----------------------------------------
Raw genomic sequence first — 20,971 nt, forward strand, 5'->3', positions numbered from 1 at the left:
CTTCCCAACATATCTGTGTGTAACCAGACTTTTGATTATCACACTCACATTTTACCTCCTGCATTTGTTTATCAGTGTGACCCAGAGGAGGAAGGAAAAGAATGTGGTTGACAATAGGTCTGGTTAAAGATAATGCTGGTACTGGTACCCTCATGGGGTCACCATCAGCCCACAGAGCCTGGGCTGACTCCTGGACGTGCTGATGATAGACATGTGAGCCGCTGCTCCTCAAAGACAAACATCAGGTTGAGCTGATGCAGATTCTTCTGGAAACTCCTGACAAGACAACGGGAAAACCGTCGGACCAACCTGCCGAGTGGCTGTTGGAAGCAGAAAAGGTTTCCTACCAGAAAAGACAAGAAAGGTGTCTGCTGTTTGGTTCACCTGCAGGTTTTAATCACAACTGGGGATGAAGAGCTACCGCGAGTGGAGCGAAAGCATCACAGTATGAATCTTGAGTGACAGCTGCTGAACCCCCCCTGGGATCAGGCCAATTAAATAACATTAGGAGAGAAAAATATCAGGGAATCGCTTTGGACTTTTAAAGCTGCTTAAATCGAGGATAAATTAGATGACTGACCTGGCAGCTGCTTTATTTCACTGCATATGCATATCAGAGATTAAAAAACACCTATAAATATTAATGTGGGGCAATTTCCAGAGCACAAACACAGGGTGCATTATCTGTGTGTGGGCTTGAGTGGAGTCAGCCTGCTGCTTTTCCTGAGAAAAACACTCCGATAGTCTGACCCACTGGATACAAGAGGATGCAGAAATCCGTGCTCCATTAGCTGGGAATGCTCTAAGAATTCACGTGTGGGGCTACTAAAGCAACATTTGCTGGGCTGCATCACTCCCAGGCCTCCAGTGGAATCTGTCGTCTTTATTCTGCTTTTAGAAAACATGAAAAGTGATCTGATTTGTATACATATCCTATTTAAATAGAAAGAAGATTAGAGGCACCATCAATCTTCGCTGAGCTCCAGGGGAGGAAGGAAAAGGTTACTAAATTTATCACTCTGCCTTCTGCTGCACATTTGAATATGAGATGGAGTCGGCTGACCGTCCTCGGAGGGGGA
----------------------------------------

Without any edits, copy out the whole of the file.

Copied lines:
Raw genomic sequence first — 20,971 nt, forward strand, 5'->3', positions numbered from 1 at the left:
CTTCCCAACATATCTGTGTGTAACCAGACTTTTGATTATCACACTCACATTTTACCTCCTGCATTTGTTTATCAGTGTGACCCAGAGGAGGAAGGAAAAGAATGTGGTTGACAATAGGTCTGGTTAAAGATAATGCTGGTACTGGTACCCTCATGGGGTCACCATCAGCCCACAGAGCCTGGGCTGACTCCTGGACGTGCTGATGATAGACATGTGAGCCGCTGCTCCTCAAAGACAAACATCAGGTTGAGCTGATGCAGATTCTTCTGGAAACTCCTGACAAGACAACGGGAAAACCGTCGGACCAACCTGCCGAGTGGCTGTTGGAAGCAGAAAAGGTTTCCTACCAGAAAAGACAAGAAAGGTGTCTGCTGTTTGGTTCACCTGCAGGTTTTAATCACAACTGGGGATGAAGAGCTACCGCGAGTGGAGCGAAAGCATCACAGTATGAATCTTGAGTGACAGCTGCTGAACCCCCCCTGGGATCAGGCCAATTAAATAACATTAGGAGAGAAAAATATCAGGGAATCGCTTTGGACTTTTAAAGCTGCTTAAATCGAGGATAAATTAGATGACTGACCTGGCAGCTGCTTTATTTCACTGCATATGCATATCAGAGATTAAAAAACACCTATAAATATTAATGTGGGGCAATTTCCAGAGCACAAACACAGGGTGCATTATCTGTGTGTGGGCTTGAGTGGAGTCAGCCTGCTGCTTTTCCTGAGAAAAACACTCCGATAGTCTGACCCACTGGATACAAGAGGATGCAGAAATCCGTGCTCCATTAGCTGGGAATGCTCTAAGAATTCACGTGTGGGGCTACTAAAGCAACATTTGCTGGGCTGCATCACTCCCAGGCCTCCAGTGGAATCTGTCGTCTTTATTCTGCTTTTAGAAAACATGAAAAGTGATCTGATTTGTATACATATCCTATTTAAATAGAAAGAAGATTAGAGGCACCATCAATCTTCGCTGAGCTCCAGGGGAGGAAGGAAAAGGTTACTAAATTTATCACTCTGCCTTCTGCTGCACATTTGAATATGAGATGGAGTCGGCTGACCGTCCTCGGAGGGGGA